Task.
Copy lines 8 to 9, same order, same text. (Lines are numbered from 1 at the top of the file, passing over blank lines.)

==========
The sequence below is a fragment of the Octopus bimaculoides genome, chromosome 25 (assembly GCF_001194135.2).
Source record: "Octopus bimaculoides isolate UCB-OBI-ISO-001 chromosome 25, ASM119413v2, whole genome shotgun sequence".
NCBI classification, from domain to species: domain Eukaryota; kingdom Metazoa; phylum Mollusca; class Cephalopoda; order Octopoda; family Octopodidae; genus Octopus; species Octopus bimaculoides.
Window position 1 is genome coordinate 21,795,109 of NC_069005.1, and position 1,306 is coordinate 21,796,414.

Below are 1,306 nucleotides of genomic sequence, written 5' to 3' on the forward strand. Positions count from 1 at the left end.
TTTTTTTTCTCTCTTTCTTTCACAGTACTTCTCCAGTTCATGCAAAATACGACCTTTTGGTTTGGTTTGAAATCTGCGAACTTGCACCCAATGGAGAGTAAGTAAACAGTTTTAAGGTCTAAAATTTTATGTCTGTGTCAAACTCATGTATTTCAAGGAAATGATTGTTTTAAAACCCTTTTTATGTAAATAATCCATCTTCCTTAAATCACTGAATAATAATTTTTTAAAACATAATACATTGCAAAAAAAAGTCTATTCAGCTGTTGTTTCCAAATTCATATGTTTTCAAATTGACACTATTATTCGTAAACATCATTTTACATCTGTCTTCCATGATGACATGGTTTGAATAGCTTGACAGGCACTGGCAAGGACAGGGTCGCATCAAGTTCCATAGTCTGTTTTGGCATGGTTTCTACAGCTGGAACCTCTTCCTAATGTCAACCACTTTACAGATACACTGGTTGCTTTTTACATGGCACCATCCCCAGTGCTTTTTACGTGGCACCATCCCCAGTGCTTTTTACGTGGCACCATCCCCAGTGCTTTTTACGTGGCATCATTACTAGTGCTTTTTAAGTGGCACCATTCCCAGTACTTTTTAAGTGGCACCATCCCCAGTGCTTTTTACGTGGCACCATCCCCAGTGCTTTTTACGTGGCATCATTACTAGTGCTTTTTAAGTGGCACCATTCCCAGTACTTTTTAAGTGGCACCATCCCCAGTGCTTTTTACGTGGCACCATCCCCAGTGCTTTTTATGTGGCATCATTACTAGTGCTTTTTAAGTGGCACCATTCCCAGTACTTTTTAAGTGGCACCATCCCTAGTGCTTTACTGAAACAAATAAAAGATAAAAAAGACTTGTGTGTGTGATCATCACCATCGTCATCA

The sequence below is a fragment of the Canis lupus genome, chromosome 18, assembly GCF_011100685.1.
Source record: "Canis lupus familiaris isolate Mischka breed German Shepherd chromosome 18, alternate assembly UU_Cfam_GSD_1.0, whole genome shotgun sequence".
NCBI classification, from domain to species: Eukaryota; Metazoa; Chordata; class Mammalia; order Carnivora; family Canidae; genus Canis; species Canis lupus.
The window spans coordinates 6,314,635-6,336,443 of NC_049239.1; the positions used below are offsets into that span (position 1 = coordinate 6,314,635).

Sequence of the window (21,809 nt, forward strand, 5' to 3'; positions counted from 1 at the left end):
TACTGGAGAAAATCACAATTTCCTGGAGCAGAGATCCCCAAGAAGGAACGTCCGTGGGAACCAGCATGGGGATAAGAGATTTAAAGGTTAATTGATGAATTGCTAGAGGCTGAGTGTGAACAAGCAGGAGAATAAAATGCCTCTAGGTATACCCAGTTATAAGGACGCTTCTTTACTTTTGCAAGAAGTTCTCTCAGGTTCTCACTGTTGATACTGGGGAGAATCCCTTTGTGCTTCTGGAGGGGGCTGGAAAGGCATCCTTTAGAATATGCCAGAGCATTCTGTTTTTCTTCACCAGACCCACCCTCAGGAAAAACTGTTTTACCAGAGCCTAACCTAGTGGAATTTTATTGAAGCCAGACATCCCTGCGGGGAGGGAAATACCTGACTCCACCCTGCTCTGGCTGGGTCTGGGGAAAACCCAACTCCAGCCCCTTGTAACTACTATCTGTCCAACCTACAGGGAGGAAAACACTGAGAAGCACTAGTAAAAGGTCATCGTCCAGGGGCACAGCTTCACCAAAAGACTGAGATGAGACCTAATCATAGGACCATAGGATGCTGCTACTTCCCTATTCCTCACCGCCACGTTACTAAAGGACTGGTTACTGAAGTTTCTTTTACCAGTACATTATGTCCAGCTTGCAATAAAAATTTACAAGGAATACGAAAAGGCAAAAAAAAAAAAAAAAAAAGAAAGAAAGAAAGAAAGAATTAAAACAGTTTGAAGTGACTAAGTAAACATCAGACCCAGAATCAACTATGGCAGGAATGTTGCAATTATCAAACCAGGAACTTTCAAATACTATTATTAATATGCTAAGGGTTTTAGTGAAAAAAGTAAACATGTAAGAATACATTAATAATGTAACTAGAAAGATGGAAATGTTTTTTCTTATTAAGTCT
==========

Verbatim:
Source record: "Canis lupus familiaris isolate Mischka breed German Shepherd chromosome 18, alternate assembly UU_Cfam_GSD_1.0, whole genome shotgun sequence".
NCBI classification, from domain to species: Eukaryota; Metazoa; Chordata; class Mammalia; order Carnivora; family Canidae; genus Canis; species Canis lupus.